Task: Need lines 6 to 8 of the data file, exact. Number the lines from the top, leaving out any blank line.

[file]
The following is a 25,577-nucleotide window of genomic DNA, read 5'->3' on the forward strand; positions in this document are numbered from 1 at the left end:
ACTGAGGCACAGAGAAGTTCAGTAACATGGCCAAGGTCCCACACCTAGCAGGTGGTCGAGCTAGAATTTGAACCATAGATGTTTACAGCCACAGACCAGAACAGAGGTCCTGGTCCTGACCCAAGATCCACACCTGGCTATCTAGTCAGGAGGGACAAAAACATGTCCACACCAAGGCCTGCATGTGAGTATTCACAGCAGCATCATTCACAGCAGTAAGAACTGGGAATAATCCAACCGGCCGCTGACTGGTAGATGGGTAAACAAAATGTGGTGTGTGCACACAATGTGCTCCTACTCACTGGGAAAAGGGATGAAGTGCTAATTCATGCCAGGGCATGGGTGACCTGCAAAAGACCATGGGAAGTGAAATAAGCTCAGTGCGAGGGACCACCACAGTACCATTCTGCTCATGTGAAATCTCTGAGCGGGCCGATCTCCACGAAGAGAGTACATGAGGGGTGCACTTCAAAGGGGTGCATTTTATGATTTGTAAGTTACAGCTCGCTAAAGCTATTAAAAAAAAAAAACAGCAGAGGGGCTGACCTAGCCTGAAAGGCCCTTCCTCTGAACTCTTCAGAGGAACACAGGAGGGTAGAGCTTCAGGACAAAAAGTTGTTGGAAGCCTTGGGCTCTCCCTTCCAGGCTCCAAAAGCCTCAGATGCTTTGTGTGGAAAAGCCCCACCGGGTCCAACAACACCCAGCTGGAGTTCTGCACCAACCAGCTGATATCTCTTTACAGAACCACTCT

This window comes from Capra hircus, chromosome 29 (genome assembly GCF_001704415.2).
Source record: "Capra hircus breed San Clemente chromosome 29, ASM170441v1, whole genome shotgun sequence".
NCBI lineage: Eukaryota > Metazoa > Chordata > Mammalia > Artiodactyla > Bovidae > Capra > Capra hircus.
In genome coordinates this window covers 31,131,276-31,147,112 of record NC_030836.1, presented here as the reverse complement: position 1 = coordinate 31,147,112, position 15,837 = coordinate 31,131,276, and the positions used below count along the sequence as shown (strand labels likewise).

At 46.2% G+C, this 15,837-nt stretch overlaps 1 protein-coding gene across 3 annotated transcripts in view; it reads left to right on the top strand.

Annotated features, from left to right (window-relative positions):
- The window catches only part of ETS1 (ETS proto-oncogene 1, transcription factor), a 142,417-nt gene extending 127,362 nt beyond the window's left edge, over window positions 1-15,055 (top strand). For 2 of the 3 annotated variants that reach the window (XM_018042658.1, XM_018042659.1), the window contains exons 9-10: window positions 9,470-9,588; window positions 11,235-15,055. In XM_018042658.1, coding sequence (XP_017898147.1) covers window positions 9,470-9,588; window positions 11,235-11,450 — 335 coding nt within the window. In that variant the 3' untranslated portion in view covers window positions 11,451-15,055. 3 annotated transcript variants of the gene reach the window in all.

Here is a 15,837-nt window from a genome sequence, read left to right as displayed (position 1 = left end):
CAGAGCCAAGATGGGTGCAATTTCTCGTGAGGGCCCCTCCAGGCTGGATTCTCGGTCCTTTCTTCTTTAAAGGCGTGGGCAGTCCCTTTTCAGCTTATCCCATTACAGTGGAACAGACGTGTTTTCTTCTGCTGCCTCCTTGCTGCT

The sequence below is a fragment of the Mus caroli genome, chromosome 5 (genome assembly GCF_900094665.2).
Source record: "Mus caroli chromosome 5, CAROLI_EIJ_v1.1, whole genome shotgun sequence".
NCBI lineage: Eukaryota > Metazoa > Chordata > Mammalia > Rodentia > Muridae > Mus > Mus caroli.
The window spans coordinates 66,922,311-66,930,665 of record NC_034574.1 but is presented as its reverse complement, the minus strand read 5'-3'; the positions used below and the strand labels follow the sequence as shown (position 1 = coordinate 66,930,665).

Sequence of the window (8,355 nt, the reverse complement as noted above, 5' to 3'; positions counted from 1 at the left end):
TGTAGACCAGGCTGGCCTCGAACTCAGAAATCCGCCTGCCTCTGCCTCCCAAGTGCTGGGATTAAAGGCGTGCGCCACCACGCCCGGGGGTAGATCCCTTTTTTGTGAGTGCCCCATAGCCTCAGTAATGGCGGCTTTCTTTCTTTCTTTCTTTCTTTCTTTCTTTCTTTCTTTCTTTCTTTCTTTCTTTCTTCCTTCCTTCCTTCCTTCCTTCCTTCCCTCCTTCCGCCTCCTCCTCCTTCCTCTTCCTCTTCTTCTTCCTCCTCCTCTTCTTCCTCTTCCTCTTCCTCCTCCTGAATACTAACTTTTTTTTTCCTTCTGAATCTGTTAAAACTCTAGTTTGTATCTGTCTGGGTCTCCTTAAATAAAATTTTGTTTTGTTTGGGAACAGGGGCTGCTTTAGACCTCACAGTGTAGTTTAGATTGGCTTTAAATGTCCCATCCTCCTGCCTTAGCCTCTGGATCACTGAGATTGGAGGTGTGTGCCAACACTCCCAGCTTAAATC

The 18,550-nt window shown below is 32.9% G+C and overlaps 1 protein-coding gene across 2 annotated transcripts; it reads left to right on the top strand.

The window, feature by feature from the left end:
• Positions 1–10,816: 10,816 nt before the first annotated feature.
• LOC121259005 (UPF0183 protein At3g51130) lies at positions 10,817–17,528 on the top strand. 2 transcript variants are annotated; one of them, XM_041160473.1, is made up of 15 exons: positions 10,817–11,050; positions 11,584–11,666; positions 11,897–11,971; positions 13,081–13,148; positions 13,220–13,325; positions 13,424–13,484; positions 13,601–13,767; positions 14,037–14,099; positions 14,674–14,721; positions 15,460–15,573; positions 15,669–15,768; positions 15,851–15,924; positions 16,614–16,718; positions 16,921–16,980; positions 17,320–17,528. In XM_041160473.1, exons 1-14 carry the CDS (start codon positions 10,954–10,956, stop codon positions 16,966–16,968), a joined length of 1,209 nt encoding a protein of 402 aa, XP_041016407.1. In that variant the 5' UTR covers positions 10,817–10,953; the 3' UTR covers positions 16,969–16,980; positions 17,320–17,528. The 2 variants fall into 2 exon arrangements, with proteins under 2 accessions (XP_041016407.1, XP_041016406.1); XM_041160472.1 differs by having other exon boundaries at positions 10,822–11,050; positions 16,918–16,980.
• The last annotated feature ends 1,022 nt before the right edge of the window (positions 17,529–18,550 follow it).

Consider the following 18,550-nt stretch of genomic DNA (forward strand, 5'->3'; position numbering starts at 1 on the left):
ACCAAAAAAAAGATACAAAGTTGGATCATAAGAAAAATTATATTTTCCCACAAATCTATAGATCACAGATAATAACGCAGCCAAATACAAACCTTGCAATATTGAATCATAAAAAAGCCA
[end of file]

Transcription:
In genome coordinates this window covers 31,131,276-31,147,112 of record NC_030836.1, presented here as the reverse complement: position 1 = coordinate 31,147,112, position 15,837 = coordinate 31,131,276, and the positions used below count along the sequence as shown (strand labels likewise).

At 46.2% G+C, this 15,837-nt stretch overlaps 1 protein-coding gene across 3 annotated transcripts in view; it reads left to right on the top strand.

Annotated features, from left to right (window-relative positions):